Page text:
bypassing and replacing cache if origin changed - or purging cache when origin changed?
francis at daoine.org
Wed Feb 6 00:32:20 UTC 2019
On Fri, Jan 25, 2019 at 03:28:42PM -0500, nenaB wrote:
None of the suggestions below are fully tested by me, so they are not
drop-in answers to your questions.
> I have nginx configured to cache certain requests mapped by
> tenant/host/uri/args - these files wouldn't change often, but if they do, i
> want nginx to fetch them new.
> I don't have NginxPlus - and I'm running Nginx docker. Some things that I
> have investigated, but not sure how I could configure to make it work is:
> the proxy_cache_bypass and the expires settings.
"Normal" caching involves nginx accepting what the upstream says the
expiry time of the response is.
If you want nginx to check upstream for new content before that expiry
time, you either need to purge nginx's cache for that request, or to
bypass the cache for the request.
I think that there is not an explicit "purge" facility in the stock
nginx. But there is the proxy_cache_bypass directive.
You can perhaps try a third-party module for purging elements from the
cache. Or set up your system such that big or expensive content never
expires, and instead have small or lightweight content that links to
the "current" big content, and the link is updated when new big content
Or you can just use proxy_cache_bypass.
If you know by some external means that the content that claimed to
be valid for the next month, is now in fact stale; then you can make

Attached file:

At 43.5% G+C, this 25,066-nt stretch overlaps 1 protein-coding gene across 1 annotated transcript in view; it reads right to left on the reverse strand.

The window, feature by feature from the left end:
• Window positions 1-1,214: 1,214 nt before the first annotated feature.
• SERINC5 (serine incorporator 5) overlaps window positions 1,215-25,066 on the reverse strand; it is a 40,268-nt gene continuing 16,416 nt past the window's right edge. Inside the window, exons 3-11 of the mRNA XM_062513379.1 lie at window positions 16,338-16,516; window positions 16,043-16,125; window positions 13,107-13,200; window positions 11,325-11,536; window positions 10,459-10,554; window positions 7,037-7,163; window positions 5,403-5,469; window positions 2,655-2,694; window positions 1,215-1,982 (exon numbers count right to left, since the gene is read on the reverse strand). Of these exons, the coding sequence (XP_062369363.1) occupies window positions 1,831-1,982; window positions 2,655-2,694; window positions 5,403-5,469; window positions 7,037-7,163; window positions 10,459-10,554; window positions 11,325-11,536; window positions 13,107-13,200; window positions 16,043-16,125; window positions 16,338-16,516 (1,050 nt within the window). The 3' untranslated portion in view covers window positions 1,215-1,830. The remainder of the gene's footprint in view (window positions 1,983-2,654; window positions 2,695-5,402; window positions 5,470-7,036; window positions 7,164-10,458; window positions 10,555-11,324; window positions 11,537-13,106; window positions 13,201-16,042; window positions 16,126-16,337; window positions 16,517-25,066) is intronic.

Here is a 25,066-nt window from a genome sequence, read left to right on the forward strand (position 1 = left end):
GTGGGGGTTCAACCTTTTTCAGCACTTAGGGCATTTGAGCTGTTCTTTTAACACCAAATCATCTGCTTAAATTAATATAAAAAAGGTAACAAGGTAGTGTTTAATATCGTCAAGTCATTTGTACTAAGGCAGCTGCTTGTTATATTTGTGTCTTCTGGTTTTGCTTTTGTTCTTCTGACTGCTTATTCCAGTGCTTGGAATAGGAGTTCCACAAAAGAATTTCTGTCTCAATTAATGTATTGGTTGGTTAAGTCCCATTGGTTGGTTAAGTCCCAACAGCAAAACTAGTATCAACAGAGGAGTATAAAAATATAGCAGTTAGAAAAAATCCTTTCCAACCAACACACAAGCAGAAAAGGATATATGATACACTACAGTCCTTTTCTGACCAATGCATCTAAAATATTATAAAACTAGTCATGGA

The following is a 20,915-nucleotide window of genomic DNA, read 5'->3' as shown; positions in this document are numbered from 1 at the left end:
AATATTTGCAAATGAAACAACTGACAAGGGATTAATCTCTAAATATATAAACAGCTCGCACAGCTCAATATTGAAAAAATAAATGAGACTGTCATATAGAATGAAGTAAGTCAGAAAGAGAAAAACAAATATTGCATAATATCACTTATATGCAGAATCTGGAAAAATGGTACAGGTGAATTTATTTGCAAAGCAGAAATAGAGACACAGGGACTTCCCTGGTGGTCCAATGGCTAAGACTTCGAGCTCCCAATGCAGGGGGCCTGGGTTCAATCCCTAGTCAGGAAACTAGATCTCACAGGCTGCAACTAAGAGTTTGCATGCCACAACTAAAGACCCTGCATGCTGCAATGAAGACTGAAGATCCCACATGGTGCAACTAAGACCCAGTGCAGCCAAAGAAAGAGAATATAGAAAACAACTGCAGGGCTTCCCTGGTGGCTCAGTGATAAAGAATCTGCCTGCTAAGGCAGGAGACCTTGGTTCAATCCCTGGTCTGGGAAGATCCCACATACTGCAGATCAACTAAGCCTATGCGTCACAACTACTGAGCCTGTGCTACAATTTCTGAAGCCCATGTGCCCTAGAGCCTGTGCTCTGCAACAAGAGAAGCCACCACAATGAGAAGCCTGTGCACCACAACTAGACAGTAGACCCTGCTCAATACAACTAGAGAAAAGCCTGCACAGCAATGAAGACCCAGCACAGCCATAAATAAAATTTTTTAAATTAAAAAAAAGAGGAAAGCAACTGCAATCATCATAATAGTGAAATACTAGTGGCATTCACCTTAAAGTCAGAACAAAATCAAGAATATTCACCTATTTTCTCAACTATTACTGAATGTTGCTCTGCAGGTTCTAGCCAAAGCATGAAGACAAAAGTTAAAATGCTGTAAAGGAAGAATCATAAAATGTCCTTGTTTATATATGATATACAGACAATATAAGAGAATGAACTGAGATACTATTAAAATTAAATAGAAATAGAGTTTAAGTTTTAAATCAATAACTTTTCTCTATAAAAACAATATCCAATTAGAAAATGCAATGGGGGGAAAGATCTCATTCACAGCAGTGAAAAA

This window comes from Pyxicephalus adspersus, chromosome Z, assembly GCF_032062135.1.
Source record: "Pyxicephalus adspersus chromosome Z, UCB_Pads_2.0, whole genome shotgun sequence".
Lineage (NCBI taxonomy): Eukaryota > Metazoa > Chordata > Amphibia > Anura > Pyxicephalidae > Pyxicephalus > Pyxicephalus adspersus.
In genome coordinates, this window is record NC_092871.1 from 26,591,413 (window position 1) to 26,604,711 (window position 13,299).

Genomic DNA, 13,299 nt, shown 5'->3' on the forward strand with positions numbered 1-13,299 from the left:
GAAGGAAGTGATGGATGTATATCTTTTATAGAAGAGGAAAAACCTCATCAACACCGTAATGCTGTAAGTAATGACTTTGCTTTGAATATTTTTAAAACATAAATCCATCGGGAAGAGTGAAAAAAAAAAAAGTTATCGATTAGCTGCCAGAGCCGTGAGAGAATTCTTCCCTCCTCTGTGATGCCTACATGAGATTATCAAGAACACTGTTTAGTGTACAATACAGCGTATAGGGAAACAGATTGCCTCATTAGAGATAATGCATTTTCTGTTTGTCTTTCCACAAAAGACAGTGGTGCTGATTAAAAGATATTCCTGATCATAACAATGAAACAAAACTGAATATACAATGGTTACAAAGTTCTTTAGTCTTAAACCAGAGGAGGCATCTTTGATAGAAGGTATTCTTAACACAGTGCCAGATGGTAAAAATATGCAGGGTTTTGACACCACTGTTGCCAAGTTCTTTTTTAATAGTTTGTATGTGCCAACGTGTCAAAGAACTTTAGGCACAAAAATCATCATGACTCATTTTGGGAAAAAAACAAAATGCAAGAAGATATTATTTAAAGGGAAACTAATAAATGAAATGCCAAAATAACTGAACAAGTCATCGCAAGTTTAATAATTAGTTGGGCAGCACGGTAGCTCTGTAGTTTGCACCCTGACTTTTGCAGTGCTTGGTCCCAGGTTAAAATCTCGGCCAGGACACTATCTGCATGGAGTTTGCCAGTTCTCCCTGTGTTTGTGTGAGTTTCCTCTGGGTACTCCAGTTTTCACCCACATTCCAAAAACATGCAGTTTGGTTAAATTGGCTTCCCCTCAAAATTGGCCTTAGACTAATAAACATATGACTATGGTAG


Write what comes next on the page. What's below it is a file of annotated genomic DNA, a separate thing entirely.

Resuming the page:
a request of nginx for the content while including some "please bypass
the cache" flags in the request, and nginx should make the request of
upstream, and store the response such that the next "normal" request
will get the new response.
> What exactly do I need to configure if
> I want to test whether for a given cache-key on the upstream server, is
> there new content? (I can implement an api that could test whether new
> content is available.)
I am assuming that you know when content has been changed, and you want
to tell nginx to refresh its cache even though nginx was previously told
that the content would not have changed yet.
In that case: ignore the cache key. Just make the normal request; but
make it from a specific source IP address and/or include a specific header
in the request, that causes your proxy_cache_bypass variable to be non-zero.
If you do not know whether the upstream content has changed or not,
perhaps you could set a short "expiry" time within nginx, and use
proxy_cache_revalidate to "refresh" the validity without re-fetching
Good luck with it,
Francis Daly francis at daoine.org
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